The folk at Knitted Wit had a fun summer bingo this year, and one of the squares was “I tried a new-to-me sock technique” so I decided to try knitting two at a time socks with the socks nested inside each other. One of the people in my old Saturday knitting group used to do this somewhat regularly and I was intrigued. I wasn’t up to knitting full sized socks just to try a technique, so I worked from the knitted mirror socks pattern and scaled it down to 24 stitch mini socks and took out all the colour changes.
Since I couldn’t find anyone else who’d done a tiny version of this, I’m writing up my notes in case you too want to try a new technique but don’t want to commit weeks of your life to doing it!
Tips before you start
Choosing yarns: make sure they look very different. Ideally you want high contrast and not a single speckle that matches. I used one speckle and one solid to help me differentiate and because I was using leftovers from previous projects. You might find it easier to just use two solids for the least stressful experience. It doesn’t matter in the finished project since the socks will be separated, but it’ll make the learning experience easier if you can tell your yarns apart even when you can only see a little stitch sticking out.
Choosing needles: you want sharp needles with long tapers at the tips because p2tog through the back loop is a pain on blunter tipped needles. I used chiaogoo size 1 because it’s what I have on hand that suits the fingering weight yarn I used. I think this pattern would have been frustrating if I’d tried to use my Knit Picks or Addi needles, even though the addis are my usual go-to for socks. I used a long circular and had a “top” and “bottom” needle. Two dpns (with a third working needle) would work just as well.
You’re going to be knitting top-down with the two socks nested, with the outer one inside out. This arrangement keeps the yarns to the correct side of the socks slightly more easily. If you’ve done double knitting before, it’ll feel pretty similar, you just have to be very careful about not crossing your yarns inside the tube.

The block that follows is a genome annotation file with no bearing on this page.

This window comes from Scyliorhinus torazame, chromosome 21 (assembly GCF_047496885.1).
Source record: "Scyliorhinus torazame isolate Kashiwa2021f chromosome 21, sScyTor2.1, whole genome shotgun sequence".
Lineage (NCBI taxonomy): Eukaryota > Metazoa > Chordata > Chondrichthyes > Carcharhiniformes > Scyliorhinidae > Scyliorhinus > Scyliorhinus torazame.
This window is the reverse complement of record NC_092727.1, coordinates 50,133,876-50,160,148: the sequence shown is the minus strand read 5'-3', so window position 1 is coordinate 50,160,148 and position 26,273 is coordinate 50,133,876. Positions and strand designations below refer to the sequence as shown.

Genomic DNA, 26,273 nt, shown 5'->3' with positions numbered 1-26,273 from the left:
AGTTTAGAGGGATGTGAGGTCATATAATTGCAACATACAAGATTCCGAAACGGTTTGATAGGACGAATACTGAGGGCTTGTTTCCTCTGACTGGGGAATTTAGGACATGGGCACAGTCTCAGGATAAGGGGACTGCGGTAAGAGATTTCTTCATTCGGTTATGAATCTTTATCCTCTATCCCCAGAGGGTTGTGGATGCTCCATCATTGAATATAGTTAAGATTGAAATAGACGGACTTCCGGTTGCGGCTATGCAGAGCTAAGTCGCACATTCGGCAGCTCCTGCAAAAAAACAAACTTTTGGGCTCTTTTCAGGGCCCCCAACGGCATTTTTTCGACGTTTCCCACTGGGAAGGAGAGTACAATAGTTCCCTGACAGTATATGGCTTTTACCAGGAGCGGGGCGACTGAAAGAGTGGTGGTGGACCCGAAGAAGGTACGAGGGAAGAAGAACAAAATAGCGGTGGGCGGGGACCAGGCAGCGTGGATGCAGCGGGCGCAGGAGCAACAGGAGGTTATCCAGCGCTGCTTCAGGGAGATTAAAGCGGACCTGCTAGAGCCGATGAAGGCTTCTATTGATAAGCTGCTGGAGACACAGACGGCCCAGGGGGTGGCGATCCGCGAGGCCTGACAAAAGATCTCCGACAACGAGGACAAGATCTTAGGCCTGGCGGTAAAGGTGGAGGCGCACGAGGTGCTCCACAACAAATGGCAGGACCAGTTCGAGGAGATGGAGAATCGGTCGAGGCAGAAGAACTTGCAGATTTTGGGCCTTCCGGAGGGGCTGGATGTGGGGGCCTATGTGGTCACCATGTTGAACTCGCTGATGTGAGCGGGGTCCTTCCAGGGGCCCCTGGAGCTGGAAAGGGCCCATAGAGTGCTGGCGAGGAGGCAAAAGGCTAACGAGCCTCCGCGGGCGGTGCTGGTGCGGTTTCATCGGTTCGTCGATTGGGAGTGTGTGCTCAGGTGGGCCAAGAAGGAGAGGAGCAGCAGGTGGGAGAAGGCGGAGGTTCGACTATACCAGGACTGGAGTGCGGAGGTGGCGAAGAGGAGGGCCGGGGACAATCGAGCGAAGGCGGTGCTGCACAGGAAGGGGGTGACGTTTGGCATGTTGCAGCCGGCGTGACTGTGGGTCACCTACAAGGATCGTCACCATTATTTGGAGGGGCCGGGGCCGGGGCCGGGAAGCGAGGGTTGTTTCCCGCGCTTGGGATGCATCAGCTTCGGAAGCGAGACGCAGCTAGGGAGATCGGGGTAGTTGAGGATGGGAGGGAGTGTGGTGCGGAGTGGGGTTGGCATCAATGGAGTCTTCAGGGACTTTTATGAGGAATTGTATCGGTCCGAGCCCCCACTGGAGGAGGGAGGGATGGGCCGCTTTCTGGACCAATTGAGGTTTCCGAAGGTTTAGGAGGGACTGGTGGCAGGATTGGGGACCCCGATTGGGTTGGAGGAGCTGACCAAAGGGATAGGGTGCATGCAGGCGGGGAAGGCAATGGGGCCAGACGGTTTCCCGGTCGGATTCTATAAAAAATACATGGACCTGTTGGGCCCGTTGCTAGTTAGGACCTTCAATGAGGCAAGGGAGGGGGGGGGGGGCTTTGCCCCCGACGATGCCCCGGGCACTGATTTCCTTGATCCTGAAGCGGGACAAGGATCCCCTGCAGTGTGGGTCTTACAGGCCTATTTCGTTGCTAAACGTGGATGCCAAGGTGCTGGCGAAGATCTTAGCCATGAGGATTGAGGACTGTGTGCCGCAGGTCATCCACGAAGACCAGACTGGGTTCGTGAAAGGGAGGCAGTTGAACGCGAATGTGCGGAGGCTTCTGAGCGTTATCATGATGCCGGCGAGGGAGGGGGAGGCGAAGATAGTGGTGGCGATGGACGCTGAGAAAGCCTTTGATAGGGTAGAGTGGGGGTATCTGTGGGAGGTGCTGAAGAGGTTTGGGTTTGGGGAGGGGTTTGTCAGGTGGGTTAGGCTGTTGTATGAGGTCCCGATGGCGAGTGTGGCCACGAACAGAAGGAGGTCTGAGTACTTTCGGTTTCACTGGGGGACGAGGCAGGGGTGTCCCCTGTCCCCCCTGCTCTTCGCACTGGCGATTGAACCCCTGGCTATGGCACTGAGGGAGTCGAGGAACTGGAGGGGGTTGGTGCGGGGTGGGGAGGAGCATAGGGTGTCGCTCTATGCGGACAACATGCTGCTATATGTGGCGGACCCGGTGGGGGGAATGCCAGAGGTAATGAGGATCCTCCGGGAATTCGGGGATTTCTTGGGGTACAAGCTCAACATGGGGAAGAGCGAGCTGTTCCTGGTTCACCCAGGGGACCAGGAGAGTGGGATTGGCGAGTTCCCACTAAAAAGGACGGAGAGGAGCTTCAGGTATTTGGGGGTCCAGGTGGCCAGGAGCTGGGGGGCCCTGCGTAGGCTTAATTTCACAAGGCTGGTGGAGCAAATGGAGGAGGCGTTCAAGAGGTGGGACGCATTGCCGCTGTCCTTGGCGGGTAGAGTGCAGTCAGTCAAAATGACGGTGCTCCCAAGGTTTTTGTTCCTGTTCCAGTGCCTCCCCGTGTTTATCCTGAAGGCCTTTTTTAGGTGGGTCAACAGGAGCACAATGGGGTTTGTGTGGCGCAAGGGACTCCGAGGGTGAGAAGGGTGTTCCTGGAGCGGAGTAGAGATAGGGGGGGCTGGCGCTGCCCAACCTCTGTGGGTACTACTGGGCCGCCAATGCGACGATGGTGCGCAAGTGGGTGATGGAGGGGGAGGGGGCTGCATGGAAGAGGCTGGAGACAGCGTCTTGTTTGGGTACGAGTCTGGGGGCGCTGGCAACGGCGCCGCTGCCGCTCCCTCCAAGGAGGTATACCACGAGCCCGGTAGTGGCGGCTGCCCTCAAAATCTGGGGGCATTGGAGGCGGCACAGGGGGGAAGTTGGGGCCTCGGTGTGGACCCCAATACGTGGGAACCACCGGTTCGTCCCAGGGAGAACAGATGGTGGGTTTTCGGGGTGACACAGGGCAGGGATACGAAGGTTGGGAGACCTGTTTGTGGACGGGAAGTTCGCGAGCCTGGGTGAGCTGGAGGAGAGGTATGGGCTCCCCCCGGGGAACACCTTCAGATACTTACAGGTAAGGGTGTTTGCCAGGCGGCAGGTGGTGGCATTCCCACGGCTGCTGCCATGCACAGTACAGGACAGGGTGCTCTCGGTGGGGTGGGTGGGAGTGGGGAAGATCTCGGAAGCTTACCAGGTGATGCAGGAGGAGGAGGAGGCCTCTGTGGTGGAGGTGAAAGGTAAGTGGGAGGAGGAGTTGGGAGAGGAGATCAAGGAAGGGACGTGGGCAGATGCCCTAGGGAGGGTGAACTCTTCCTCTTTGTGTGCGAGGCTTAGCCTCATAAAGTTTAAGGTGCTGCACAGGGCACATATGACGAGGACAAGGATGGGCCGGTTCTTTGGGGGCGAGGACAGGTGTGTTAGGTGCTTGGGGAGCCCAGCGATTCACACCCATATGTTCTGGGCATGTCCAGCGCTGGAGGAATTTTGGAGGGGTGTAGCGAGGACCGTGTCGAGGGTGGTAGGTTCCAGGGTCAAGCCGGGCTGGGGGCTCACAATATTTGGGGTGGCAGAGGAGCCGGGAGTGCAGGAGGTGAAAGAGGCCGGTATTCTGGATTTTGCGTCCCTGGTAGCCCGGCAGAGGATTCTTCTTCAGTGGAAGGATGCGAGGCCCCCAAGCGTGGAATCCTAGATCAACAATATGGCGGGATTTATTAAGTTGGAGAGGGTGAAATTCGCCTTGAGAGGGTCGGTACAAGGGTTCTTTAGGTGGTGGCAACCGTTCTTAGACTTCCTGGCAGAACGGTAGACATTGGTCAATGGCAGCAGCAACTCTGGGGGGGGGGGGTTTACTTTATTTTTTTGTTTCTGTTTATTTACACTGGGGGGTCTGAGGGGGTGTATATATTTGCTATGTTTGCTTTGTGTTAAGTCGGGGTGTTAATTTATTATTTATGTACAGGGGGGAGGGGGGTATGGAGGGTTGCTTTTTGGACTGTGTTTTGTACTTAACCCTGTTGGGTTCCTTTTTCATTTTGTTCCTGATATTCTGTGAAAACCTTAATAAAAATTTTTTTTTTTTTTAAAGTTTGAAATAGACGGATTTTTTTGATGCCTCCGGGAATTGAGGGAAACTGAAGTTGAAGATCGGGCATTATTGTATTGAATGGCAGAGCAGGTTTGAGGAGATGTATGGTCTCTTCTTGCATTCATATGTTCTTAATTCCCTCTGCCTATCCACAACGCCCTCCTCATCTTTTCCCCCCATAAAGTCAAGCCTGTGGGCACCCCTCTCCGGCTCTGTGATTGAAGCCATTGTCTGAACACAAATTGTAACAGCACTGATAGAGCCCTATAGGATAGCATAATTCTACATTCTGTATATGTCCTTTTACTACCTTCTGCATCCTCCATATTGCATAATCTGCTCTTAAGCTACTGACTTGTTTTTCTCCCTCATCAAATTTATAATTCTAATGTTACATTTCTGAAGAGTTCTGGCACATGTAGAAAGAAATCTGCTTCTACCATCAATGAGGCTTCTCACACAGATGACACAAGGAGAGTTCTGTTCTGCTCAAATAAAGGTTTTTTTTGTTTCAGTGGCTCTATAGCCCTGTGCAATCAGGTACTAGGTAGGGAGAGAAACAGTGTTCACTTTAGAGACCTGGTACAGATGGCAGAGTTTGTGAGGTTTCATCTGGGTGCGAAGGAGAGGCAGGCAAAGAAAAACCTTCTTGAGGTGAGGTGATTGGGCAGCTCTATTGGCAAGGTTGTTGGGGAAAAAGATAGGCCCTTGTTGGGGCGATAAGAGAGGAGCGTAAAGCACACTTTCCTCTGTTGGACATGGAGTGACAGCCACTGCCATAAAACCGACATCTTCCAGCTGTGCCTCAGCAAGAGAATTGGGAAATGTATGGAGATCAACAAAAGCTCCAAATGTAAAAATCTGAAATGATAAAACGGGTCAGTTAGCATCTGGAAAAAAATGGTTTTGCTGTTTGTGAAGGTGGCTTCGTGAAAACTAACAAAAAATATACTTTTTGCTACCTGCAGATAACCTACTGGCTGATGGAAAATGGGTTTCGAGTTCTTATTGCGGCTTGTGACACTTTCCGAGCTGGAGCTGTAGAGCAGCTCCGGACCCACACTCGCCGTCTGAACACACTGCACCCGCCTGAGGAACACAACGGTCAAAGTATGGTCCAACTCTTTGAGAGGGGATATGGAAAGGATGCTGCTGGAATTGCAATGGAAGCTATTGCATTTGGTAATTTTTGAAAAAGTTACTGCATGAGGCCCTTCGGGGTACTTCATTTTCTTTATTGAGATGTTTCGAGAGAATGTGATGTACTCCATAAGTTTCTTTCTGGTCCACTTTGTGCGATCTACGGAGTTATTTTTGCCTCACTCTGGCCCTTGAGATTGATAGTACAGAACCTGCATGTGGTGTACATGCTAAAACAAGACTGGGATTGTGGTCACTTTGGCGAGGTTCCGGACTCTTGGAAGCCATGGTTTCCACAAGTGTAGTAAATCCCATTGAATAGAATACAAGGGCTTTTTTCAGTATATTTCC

CO 24 stitches in the round. Do 4 rounds of k1, p1 ribbing. (You could do this two at a time but it’s only 4 rows and this way you get to start on something easier.)
Get a second set of needles, do it again. (Cast on 24 stitches, do 4 rounds of k1 p1 ribbing)
Decide which is going to be sock A, the outside sock that you’re going to purl in reverse stockinette, and which will be sock B, the inside sock that you will knit in regular stockinette. If one of your yarns is a bit thicker than the other, you’ll want it to be sock A because the gauge is going to be slightly bigger and you might as well have the yarn help. This wouldn’t be as important on full sized socks, but it’s noticeable on such tiny ones. (Guess how I know…)
Arrange the two socks on one set of needles so that the stitches alternate. Sock A, sock B, A, B, A, B and so on. I put 24 stitches on one needle (12 of A, 12 of B) to be the top of foot, and the remaining 24 on a second needle to be the bottom of foot.